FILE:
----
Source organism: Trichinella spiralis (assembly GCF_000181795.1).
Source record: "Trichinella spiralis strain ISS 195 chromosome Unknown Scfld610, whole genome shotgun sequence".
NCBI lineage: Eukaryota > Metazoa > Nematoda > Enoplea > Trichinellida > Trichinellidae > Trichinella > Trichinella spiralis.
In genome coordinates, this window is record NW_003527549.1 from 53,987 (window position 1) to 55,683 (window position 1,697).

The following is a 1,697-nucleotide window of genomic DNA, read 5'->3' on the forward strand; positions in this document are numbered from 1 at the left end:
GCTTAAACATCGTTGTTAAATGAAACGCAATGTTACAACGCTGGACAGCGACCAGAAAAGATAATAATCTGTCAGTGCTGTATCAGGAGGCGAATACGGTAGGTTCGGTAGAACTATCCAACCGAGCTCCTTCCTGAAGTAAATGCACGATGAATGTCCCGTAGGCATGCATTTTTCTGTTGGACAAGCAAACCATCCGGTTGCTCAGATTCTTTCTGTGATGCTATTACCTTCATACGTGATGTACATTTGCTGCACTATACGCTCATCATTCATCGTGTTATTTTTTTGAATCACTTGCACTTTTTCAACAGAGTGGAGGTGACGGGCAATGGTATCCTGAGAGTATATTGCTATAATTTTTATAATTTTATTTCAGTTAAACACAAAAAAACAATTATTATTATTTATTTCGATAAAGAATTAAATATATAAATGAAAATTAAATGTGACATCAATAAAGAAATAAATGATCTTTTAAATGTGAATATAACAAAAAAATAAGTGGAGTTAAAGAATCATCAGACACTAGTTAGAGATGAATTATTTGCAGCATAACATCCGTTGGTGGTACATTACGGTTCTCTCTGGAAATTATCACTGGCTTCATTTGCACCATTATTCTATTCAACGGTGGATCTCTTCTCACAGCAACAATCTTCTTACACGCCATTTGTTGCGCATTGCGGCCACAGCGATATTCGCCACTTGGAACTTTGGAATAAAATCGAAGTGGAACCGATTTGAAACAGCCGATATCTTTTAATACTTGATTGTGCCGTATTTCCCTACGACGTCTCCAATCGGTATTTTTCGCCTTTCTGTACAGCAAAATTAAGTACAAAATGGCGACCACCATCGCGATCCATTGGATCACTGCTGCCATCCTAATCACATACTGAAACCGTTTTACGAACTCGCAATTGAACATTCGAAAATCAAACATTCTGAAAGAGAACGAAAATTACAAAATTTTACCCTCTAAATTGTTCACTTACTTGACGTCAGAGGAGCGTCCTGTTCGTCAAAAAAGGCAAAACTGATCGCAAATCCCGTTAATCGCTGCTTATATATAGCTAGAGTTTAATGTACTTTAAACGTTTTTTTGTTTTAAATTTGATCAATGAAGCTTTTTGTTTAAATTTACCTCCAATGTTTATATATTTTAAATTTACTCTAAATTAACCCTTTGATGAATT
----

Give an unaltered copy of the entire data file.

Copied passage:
Source organism: Trichinella spiralis (assembly GCF_000181795.1).
Source record: "Trichinella spiralis strain ISS 195 chromosome Unknown Scfld610, whole genome shotgun sequence".
NCBI lineage: Eukaryota > Metazoa > Nematoda > Enoplea > Trichinellida > Trichinellidae > Trichinella > Trichinella spiralis.
In genome coordinates, this window is record NW_003527549.1 from 53,987 (window position 1) to 55,683 (window position 1,697).

The following is a 1,697-nucleotide window of genomic DNA, read 5'->3' on the forward strand; positions in this document are numbered from 1 at the left end:
GCTTAAACATCGTTGTTAAATGAAACGCAATGTTACAACGCTGGACAGCGACCAGAAAAGATAATAATCTGTCAGTGCTGTATCAGGAGGCGAATACGGTAGGTTCGGTAGAACTATCCAACCGAGCTCCTTCCTGAAGTAAATGCACGATGAATGTCCCGTAGGCATGCATTTTTCTGTTGGACAAGCAAACCATCCGGTTGCTCAGATTCTTTCTGTGATGCTATTACCTTCATACGTGATGTACATTTGCTGCACTATACGCTCATCATTCATCGTGTTATTTTTTTGAATCACTTGCACTTTTTCAACAGAGTGGAGGTGACGGGCAATGGTATCCTGAGAGTATATTGCTATAATTTTTATAATTTTATTTCAGTTAAACACAAAAAAACAATTATTATTATTTATTTCGATAAAGAATTAAATATATAAATGAAAATTAAATGTGACATCAATAAAGAAATAAATGATCTTTTAAATGTGAATATAACAAAAAAATAAGTGGAGTTAAAGAATCATCAGACACTAGTTAGAGATGAATTATTTGCAGCATAACATCCGTTGGTGGTACATTACGGTTCTCTCTGGAAATTATCACTGGCTTCATTTGCACCATTATTCTATTCAACGGTGGATCTCTTCTCACAGCAACAATCTTCTTACACGCCATTTGTTGCGCATTGCGGCCACAGCGATATTCGCCACTTGGAACTTTGGAATAAAATCGAAGTGGAACCGATTTGAAACAGCCGATATCTTTTAATACTTGATTGTGCCGTATTTCCCTACGACGTCTCCAATCGGTATTTTTCGCCTTTCTGTACAGCAAAATTAAGTACAAAATGGCGACCACCATCGCGATCCATTGGATCACTGCTGCCATCCTAATCACATACTGAAACCGTTTTACGAACTCGCAATTGAACATTCGAAAATCAAACATTCTGAAAGAGAACGAAAATTACAAAATTTTACCCTCTAAATTGTTCACTTACTTGACGTCAGAGGAGCGTCCTGTTCGTCAAAAAAGGCAAAACTGATCGCAAATCCCGTTAATCGCTGCTTATATATAGCTAGAGTTTAATGTACTTTAAACGTTTTTTTGTTTTAAATTTGATCAATGAAGCTTTTTGTTTAAATTTACCTCCAATGTTTATATATTTTAAATTTACTCTAAATTAACCCTTTGATGAATT